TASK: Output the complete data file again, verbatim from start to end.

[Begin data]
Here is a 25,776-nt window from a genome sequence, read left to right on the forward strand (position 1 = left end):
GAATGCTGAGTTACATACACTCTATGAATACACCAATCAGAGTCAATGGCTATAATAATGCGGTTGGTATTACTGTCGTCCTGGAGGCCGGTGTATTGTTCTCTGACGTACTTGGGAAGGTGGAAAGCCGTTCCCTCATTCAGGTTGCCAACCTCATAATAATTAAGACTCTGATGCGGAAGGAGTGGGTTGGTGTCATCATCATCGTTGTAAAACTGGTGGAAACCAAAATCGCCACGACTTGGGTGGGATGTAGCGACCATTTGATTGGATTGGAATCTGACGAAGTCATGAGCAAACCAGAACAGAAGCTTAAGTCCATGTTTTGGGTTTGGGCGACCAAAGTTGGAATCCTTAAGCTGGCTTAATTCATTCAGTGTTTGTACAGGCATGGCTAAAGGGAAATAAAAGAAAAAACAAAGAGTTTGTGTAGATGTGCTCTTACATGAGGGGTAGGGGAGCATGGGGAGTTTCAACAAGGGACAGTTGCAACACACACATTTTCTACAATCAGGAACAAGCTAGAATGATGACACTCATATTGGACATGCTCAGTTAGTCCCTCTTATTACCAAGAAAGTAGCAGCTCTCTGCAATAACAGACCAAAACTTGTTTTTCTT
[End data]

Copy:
Here is a 25,776-nt window from a genome sequence, read left to right on the forward strand (position 1 = left end):
GAATGCTGAGTTACATACACTCTATGAATACACCAATCAGAGTCAATGGCTATAATAATGCGGTTGGTATTACTGTCGTCCTGGAGGCCGGTGTATTGTTCTCTGACGTACTTGGGAAGGTGGAAAGCCGTTCCCTCATTCAGGTTGCCAACCTCATAATAATTAAGACTCTGATGCGGAAGGAGTGGGTTGGTGTCATCATCATCGTTGTAAAACTGGTGGAAACCAAAATCGCCACGACTTGGGTGGGATGTAGCGACCATTTGATTGGATTGGAATCTGACGAAGTCATGAGCAAACCAGAACAGAAGCTTAAGTCCATGTTTTGGGTTTGGGCGACCAAAGTTGGAATCCTTAAGCTGGCTTAATTCATTCAGTGTTTGTACAGGCATGGCTAAAGGGAAATAAAAGAAAAAACAAAGAGTTTGTGTAGATGTGCTCTTACATGAGGGGTAGGGGAGCATGGGGAGTTTCAACAAGGGACAGTTGCAACACACACATTTTCTACAATCAGGAACAAGCTAGAATGATGACACTCATATTGGACATGCTCAGTTAGTCCCTCTTATTACCAAGAAAGTAGCAGCTCTCTGCAATAACAGACCAAAACTTGTTTTTCTT